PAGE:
Jason Miller grew up in a small mountain town on the Western Slope of Colorado and in an agricultural community in Montana. He often hunted with his father, a taxidermist. They ate venison nearly …
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Jason Miller grew up in a small mountain town on the Western Slope of Colorado and in an agricultural community in Montana. He often hunted with his father, a taxidermist. They ate venison nearly every day.
When he was 19, Miller started to question his lifestyle.
“Most of that meat I saw killed and even participated in the hunt,” Miller, now a Littleton resident, said. “At a certain point, it started to add up on me.”
That year, Miller, now 47, became a vegetarian. A year later, for the welfare of all animals, he switched to a vegan diet. The diet is referred to by many health organizations as the strictest form of vegetarianism. Vegans abstain from all animal-based products — meat, eggs and dairy. Some reject wool and leather products.
Around the corner is the holiday season. The time of year typically involves celebrating with friends and family, indulging in rich roasts and decadent, dairy-filled deserts — items that are not on a vegan’s list of things to eat.
But with the right amount of planning and communication, vegans like Miller make it work.
For people on a vegan diet, planning ahead is key, said Cynthia Dormer, a registered dietitian and assistant professor at Metropolitan State University of Denver.
“Plan ahead what your meal is going to be,” Dormer said. “Find things that you really enjoy and that are special to you so that you can enjoy the holiday.”
That’s easy for Miller, who buys meat and dairy substitutes at the local grocery store. His favorite during the holiday season is a tofu “tofurkey” breast with stuffing inside. For dessert, his freezer is stocked with vegan ice cream, which is typically made with a coconut or almond milk substitute.
“There are so many options now,” Miller said. “There’s always some central dish that you can have.”
Vegans looking to dine out have options.
On Thanksgiving Day from noon to 7 p.m., Native Foods Café, 680 S. Colorado Blvd., Denver, will offer a buffet special with all-vegan options. Menu items are a plant-based roast, shepherd’s pie, apple-cider braised Brussels sprouts, mashed potatoes and gravy, among other holiday favorites. Adults pay $29.99, kids 12 and under cost $14.99 and children under 2 are free.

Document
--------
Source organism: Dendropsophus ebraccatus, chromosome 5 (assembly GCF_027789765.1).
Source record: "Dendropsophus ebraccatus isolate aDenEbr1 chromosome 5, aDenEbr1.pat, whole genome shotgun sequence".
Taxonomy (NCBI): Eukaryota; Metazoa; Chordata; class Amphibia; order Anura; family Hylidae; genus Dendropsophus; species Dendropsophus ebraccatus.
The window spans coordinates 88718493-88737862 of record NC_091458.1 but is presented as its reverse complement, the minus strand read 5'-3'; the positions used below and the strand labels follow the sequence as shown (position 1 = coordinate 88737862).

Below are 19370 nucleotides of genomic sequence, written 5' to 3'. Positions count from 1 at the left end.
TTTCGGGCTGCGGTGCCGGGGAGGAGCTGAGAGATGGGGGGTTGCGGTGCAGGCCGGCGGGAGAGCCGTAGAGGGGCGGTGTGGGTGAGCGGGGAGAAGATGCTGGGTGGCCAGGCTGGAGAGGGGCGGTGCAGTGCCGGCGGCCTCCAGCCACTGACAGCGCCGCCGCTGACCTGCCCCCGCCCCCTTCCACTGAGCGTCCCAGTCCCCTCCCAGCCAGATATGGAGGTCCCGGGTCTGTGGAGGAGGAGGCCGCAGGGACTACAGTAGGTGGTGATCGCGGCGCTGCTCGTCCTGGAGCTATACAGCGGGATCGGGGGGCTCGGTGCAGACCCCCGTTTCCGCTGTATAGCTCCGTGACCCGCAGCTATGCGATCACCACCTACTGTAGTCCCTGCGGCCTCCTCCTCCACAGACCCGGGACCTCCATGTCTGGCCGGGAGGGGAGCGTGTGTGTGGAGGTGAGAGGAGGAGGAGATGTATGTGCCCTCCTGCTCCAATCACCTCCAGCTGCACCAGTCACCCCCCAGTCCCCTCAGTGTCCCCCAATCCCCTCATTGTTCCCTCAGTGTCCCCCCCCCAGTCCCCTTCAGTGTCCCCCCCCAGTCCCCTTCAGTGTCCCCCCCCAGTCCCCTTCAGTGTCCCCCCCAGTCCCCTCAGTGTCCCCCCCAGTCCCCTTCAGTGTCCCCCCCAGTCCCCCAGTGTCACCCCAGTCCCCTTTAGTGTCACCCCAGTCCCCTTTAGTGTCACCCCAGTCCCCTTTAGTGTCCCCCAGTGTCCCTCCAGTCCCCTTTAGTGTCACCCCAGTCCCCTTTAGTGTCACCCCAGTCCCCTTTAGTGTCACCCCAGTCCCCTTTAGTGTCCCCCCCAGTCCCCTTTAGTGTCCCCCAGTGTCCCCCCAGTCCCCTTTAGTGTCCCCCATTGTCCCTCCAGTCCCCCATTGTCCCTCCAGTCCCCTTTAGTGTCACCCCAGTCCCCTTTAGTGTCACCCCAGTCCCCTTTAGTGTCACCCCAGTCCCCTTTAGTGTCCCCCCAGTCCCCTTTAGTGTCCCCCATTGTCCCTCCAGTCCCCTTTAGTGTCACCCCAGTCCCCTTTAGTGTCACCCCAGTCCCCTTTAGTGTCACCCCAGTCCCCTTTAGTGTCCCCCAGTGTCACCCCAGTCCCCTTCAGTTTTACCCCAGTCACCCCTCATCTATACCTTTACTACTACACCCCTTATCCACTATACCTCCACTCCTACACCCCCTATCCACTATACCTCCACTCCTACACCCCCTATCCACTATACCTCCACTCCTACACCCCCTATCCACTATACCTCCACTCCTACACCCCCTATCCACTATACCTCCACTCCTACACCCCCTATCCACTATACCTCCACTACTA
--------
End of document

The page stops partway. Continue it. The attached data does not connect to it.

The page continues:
Whole Foods offers a catering menu with vegan-only items and recipes. The main dish is a Thanksgiving Risotto with cranberries, pumpkin, greens and fresh seasonal herbs. Sides include coconut-roasted sweet potatoes and creamy broccoli-cauliflower soap, among others. Whole Foods has locations across the Denver metro area.
While delicious meals add to the magic of the holiday season, the real joy is in the time spent with family and friends. Dormer encourages people to communicate early and not let diets or restrictions ruin a celebration.
“Vegan people can sometimes have a self-righteous attitude, and certainly they are right in the sense that their approach is more environment- and animal-friendly,” Dormer said. “But if the people around them feel judged for eating their favorite food, that can cause some conflict.”
In Miller’s experience, many people view eating vegan as too challenging and expensive.
“It’s a matter of finding the right replacements and I can guarantee all of those things are out there,” Miller said. “It’s so doable.”
Scott Spears hopes to make it easier for meat eaters and vegans to dine together in the future.
He is behind Arvada’s first vegan, plant-based eatery that will also have protein add-ons on the menu. His restaurant, All Raddish, is expected to open in early 2019 across the street from School House Kitchen and Libations, 5660 Olde Wadsworth Blvd., which he also owns.
“It’s really hard to go out and eat,” Spears, a vegetarian, said of eating vegan.
“Strictly vegan restaurants do a great job, but there aren’t a lot of them.”
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